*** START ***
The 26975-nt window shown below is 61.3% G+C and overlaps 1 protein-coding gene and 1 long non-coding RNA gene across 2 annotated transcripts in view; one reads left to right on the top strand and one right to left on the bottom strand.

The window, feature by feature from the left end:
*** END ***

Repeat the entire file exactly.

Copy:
The 26975-nt window shown below is 61.3% G+C and overlaps 1 protein-coding gene and 1 long non-coding RNA gene across 2 annotated transcripts in view; one reads left to right on the top strand and one right to left on the bottom strand.

The window, feature by feature from the left end: